Everyday Activities Are Just As Good As Hitting the Gym

Good news: It’s easier than you think to burn extra calories and stay healthy—no gym membership required!

| March 11th, 2013

If heading to the gym fills you with dread—and any number of “not today” excuses—you don’t necessarily have to suck it up and just do it. That’s because a new study shows that everyday activities can be just as beneficial as hitting the treadmill or doing your circuit training routine—minus the cash, sweat and annoying machine hoggers.

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Researchers from Oregon State University evaluated a federal survey of more than 6,000 American adults and their physical activity levels. All participants wore accelerometers to track their movement throughout the day. Part of the group took part in structured gym workouts, while the others simply stayed active throughout the day by doing simple chores around the house and running errands. After four consecutive days of wearing the device for at least 10 hours a day, the results were surprising: Small bouts of activity—even just one- and two-minute increments totaling 30 minutes per day—were deemed just as beneficial as longer bouts of exercise at the gym or elsewhere.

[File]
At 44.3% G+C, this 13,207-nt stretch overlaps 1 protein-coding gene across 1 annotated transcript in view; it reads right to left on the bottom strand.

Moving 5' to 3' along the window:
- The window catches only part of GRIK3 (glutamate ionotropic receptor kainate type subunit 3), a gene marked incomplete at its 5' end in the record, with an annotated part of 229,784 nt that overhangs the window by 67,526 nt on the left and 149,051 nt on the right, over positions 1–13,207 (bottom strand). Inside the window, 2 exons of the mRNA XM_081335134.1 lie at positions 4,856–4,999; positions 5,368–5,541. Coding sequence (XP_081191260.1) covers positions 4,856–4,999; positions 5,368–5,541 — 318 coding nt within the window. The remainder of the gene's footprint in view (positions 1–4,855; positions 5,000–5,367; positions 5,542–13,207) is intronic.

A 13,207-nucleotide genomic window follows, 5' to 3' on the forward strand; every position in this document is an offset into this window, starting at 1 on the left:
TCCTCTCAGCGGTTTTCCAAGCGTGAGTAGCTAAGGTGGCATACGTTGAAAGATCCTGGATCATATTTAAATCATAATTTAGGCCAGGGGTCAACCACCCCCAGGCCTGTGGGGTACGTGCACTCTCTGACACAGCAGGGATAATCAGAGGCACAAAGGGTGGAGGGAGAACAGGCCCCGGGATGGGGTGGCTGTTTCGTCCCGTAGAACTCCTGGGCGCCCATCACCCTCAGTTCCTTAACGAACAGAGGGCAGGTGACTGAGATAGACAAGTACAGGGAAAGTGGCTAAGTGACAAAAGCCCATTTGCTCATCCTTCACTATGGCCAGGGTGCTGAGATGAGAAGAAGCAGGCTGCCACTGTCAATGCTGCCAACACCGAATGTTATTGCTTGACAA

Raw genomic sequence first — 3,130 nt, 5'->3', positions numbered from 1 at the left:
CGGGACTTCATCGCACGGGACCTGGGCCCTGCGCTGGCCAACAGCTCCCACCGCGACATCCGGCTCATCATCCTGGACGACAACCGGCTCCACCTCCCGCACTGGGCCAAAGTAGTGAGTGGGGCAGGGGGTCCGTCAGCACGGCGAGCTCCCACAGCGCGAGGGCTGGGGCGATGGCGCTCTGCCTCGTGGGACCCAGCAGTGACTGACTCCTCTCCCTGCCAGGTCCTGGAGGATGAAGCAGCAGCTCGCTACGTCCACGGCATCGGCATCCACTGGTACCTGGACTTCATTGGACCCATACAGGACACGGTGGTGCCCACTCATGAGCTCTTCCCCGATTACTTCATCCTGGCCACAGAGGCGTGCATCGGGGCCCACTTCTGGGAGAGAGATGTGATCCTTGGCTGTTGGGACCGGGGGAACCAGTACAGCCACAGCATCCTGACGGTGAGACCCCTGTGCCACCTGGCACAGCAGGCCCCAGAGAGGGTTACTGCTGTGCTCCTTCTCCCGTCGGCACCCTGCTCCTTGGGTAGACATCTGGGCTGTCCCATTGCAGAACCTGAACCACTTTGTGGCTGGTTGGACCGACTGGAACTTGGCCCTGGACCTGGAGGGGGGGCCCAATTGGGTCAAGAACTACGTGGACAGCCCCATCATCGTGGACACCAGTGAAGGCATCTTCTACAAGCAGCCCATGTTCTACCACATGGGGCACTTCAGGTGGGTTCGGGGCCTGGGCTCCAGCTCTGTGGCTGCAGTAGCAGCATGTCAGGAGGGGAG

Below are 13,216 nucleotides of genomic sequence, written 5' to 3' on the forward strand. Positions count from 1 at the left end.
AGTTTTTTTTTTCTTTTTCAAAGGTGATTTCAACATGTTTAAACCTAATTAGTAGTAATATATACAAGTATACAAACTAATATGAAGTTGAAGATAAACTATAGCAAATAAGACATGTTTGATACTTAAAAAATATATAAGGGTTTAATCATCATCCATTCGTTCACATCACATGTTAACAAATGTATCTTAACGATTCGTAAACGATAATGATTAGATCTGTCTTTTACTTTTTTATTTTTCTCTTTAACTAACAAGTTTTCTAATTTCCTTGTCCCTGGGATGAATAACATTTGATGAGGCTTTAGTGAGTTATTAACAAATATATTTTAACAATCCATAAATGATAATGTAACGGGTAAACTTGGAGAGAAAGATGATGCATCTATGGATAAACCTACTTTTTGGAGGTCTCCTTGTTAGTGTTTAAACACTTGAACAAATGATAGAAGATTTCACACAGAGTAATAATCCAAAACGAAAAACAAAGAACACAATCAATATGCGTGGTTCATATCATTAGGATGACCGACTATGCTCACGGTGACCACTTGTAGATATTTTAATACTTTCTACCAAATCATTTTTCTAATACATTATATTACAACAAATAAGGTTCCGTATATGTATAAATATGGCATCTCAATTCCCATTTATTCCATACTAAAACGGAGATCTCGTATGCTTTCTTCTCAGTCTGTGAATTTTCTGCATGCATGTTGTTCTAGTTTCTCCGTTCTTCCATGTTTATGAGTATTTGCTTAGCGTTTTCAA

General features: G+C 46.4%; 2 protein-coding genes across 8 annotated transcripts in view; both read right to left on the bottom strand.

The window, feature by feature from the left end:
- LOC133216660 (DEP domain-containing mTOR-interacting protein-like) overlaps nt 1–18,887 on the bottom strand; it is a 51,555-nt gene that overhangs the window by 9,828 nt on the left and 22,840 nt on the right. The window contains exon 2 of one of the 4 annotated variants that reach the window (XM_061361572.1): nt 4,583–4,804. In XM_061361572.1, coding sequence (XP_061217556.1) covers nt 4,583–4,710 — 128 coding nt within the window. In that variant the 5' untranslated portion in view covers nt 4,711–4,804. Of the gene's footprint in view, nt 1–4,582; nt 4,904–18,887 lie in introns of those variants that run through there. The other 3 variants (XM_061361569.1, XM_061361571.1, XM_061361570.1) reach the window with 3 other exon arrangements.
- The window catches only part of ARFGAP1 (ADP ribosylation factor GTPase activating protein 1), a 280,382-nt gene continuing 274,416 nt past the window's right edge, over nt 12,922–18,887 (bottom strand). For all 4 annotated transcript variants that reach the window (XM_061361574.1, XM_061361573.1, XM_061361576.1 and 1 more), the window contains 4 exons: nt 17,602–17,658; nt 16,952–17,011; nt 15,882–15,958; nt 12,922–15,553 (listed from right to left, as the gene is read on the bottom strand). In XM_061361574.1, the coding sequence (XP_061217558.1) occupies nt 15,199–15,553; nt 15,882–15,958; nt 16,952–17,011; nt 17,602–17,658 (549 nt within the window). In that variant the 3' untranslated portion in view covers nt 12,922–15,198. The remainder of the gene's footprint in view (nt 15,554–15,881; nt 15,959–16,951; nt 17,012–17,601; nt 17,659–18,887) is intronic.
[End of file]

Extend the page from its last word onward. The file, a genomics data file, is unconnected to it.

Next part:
Sounds too good to be true? It’s not, according to the study’s co-author Brad Cardinal, Ph.D., who is a professor of exercise and sports science at Oregon State University. Cardinal explained that we can reap just as many healthy rewards from an active lifestyle as we do from structured exercise.

“The big take-home finding was that the health benefits were essentially the same for both groups,” Cardinal explains. “The odds of having metabolic syndrome were no different and even slightly favored the lifestyle group. The impacts were also relatively similar with blood pressure, cholesterol levels, glucose levels and waist circumference.”

Hooray for that!

MORE: How Waist-to-Hip Ratio Relates to Your Health

The only exception was body mass. “In the BMI category, the people who did the traditional exercise program had a lower BMI,” said Cardinal. “We don’t know why, but this was the only variable that favored the structured exercise group.”

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